In 2014 alone, cybercriminals hacked and exposed the personal information of 110 million Americans—nearly half of the US adult population. The study, formulated by researchers at the Ponemon Institute, evaluated data collection and information security in the public and private sectors and determined that the number of the hacked accounts belonging to those individuals amounted to roughly 432 million.
Many victims may have unwittingly made their personal information—names, debit or credit card information, email addresses, phone numbers, birth dates, passwords, and security questions—available to cybercriminals. The news that many people have been hacked comes on the heels of a series of vast security incidents that affected big companies such as Target and eBay. Target got hit by a massive data breach in 2013 after the retailer’s point-of-sales systems were compromised—exposing sensitive data like PINs from millions of payment cards. Similarly, in 2014, Snapchat acknowledged that 5 million user accounts were hacked and 33 million Adobe users’ credentials were also taken, along with more than 3 million stolen debit and credit card details.
Despite these high profile incidents, 2015 didn't fare any better in terms of data privacy. Whether users fell victim to cybercrime, or lost their data due to lax practices, the question is no longer if it will happen to you, but when. The result of cybercrime and bad security habits have led to massive data breaches, monetary losses, and stolen personal and banking data. Many companies, organizations, and individuals, became victims of not just data breaches, but online extortion and identity theft as well.
In March of 2015, Trend Micro teamed up with the Ponemon Institute and came out with “Privacy and Security in the Connected Life: A Study of US, European and Japanese Consumers”. The paper talked about the various insights of people’s points of view regarding security and privacy and the Internet of Things. The report highlights how much people value they put on their personal information. Notable findings show that on average, respondents valued their passwords at $76 against a shocking $56 for their social security numbers. Given the results, it seems that people still have a lot to learn about protecting their privacy. From Ashley Madison to Vtech, big data breaches made big news the same year as measured by a variety of criteria that range from the numbers of stolen records compromised and the types of data stolen to the potential threat to specific groups such as children.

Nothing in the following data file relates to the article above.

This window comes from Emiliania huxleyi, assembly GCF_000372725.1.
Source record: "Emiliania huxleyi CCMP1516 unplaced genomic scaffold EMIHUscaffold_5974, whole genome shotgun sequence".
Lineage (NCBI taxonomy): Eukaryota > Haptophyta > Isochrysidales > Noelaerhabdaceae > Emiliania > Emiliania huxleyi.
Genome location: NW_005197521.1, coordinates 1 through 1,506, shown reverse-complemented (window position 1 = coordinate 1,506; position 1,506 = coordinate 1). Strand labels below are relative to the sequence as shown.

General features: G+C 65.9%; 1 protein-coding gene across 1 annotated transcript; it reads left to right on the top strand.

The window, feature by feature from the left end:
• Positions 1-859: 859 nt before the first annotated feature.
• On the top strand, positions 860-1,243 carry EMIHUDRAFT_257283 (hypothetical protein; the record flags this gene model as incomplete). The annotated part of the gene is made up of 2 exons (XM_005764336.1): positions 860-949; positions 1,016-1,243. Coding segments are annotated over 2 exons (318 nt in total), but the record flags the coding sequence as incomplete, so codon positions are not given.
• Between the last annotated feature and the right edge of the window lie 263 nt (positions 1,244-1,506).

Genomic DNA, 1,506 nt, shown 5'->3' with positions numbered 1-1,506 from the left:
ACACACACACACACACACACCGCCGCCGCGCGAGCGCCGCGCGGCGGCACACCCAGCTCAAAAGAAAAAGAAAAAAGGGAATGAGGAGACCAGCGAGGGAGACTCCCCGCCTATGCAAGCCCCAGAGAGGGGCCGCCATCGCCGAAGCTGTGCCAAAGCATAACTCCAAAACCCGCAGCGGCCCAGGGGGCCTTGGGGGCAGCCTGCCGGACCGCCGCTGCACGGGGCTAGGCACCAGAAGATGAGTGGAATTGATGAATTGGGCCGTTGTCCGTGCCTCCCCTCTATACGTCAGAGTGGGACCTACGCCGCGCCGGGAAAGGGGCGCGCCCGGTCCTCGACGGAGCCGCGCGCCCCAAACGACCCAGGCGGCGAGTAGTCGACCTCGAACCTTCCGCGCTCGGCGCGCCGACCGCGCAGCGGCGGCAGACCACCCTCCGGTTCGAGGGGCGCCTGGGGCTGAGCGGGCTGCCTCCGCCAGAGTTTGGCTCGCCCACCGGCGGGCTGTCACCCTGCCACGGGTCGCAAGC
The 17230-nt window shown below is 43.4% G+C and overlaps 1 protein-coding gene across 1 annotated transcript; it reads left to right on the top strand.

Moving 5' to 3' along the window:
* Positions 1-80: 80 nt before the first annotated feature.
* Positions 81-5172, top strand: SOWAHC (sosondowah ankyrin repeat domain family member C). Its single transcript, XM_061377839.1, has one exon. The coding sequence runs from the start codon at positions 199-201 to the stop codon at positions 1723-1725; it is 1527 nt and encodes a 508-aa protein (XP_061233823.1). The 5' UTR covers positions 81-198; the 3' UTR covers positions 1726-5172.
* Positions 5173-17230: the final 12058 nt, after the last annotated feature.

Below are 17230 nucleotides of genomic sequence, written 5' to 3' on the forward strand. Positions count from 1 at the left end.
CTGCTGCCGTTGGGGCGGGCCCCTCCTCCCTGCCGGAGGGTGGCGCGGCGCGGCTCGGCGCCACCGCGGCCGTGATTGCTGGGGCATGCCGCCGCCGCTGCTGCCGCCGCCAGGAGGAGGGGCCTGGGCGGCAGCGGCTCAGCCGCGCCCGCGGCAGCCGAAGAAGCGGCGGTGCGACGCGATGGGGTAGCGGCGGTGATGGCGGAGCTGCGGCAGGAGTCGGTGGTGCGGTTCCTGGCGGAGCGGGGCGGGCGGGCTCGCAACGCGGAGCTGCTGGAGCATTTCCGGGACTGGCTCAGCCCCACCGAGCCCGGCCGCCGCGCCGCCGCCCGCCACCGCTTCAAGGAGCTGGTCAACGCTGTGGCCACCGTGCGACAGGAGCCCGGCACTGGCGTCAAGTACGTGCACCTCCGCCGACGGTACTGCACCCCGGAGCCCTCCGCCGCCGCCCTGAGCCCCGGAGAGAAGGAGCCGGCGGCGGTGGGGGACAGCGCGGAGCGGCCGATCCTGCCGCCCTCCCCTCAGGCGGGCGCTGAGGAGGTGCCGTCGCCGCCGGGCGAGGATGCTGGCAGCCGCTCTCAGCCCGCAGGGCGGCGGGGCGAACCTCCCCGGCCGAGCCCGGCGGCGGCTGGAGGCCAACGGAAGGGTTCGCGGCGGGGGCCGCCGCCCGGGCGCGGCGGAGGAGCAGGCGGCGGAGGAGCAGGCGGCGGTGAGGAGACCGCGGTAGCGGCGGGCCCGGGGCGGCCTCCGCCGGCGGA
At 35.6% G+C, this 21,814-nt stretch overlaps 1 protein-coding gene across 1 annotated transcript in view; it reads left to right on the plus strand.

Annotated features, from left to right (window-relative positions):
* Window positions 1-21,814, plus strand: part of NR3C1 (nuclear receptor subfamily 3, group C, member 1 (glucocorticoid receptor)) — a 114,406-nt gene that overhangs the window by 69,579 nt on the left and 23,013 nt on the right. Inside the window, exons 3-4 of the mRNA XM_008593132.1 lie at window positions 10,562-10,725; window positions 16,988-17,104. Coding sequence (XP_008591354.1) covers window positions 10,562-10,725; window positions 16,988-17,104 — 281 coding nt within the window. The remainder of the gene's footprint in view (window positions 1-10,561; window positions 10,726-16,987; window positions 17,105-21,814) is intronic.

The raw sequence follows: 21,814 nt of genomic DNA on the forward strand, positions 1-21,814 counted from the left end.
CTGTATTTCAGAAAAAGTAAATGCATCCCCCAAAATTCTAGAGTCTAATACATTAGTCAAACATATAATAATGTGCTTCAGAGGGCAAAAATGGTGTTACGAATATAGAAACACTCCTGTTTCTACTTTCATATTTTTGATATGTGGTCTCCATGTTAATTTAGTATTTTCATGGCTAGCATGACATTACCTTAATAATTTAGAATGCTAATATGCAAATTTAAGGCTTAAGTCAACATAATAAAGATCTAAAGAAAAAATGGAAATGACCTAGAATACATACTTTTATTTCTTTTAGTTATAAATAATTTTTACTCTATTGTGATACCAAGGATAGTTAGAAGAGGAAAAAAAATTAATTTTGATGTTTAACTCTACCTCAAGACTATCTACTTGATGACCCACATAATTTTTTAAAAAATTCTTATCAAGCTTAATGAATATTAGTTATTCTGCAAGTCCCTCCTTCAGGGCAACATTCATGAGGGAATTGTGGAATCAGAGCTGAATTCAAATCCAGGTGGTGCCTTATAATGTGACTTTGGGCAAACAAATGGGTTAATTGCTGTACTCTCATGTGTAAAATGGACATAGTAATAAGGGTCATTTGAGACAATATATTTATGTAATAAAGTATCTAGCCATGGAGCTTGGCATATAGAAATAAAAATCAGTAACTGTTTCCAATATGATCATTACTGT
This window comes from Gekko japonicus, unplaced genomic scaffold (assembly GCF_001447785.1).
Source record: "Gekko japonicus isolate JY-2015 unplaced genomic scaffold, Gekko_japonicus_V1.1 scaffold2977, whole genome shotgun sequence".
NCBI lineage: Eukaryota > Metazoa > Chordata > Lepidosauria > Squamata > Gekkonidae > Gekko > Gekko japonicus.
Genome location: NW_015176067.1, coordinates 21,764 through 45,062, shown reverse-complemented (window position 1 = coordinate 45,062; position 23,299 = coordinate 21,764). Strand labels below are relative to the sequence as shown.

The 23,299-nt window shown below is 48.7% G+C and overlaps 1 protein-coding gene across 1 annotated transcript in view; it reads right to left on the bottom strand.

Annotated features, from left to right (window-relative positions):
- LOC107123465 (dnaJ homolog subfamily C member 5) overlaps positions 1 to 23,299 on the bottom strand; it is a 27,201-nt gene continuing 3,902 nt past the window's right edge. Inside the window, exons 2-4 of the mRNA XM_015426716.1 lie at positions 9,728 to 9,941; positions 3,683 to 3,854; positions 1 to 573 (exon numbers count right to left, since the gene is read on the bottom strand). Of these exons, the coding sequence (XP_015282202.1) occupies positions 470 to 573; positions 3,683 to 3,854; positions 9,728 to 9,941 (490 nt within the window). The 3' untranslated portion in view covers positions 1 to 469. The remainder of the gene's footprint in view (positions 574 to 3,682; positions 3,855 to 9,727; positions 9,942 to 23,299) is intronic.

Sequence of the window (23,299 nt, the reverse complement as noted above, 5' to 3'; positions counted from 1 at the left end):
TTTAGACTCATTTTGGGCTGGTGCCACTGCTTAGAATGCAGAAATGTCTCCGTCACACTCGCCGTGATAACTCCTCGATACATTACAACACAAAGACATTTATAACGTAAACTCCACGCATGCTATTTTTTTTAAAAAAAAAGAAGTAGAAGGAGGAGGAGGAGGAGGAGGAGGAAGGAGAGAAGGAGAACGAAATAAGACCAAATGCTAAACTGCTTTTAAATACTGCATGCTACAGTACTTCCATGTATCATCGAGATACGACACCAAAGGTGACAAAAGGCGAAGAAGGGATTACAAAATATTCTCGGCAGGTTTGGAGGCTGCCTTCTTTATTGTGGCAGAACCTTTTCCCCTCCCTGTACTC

Damages, losses, and ruined reputation are inevitable when one becomes a victim of cybercrime. Because data remains as the primary asset and most valuable possession of a company and an individual, the danger and risks are higher in terms of data residing in a digital space. In light of Data Privacy Day, here are some tips for improving your online habits:
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